Hackney artist Alex Chinneck has created a wall that melts in the sun as part of his research for a project to build a melting house.
Chinneck has been working on a melting house to be built in Kent, England, in the summer of 2014, but recently demonstrated the concept by constructing a two-metre-high wax wall that gradually became a pile of drips and rubble over the course of a day.
"Architecture and light have such an inseparable relationship and a building is rarely designed or built without consideration to the sun's movement around it," the artist told Dezeen. "The melting house is being designed to describe this relationship in a literal and theatrical way because the sun physically shapes the form."
He continued: "I felt that my work was becoming so computer designed and engineered that I wanted to create a situation that sacrificed this kind of control. I like the idea of these wax structures being taken as far as a computer will allow before releasing the fate of the form to chance."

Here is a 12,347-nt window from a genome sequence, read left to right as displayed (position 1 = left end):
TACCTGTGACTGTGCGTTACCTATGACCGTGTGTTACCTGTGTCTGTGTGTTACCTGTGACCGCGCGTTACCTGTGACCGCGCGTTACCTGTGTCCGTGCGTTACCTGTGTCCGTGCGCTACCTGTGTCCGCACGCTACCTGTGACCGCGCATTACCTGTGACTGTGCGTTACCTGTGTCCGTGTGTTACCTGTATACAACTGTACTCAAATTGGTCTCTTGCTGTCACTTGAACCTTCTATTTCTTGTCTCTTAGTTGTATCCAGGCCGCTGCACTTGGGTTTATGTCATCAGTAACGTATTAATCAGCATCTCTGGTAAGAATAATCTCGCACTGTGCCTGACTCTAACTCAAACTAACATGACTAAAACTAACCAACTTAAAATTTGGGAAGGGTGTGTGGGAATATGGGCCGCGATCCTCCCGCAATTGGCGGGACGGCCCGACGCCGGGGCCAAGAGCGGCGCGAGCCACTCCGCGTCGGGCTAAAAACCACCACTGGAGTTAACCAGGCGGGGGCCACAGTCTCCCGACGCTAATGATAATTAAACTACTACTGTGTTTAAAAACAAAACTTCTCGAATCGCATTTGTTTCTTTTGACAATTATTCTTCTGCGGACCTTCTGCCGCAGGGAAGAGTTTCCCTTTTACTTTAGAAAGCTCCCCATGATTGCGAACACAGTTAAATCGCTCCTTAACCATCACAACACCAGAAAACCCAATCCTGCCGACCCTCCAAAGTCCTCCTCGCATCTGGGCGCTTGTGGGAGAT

Each block used to build the wall was made from dyed paraffin wax, cast to the same dimensions of a standard brick used in the British construction industry. The artist added sand to the steel casting trays, giving each brick a subtly different texture with its own unique imperfections.
He documented the melting of the wall for Art Licks Magazine. Although it was designed to diminish in just one day, it took longer than expected and Chinneck had to use a blowtorch to accelerate the process, highlighting the unpredictability of the design.
The house will be installed in Margate, Kent, next summer. Unlike the wall, it is expected to melt slowly over a period of eight weeks. "I like the idea of spectacle having a subtlety, so this steady transformation feels pleasingly calm in contrast to the bold concept," added the artist.
Chinneck's past artworks include a series of identically smashed windows at a derelict factory.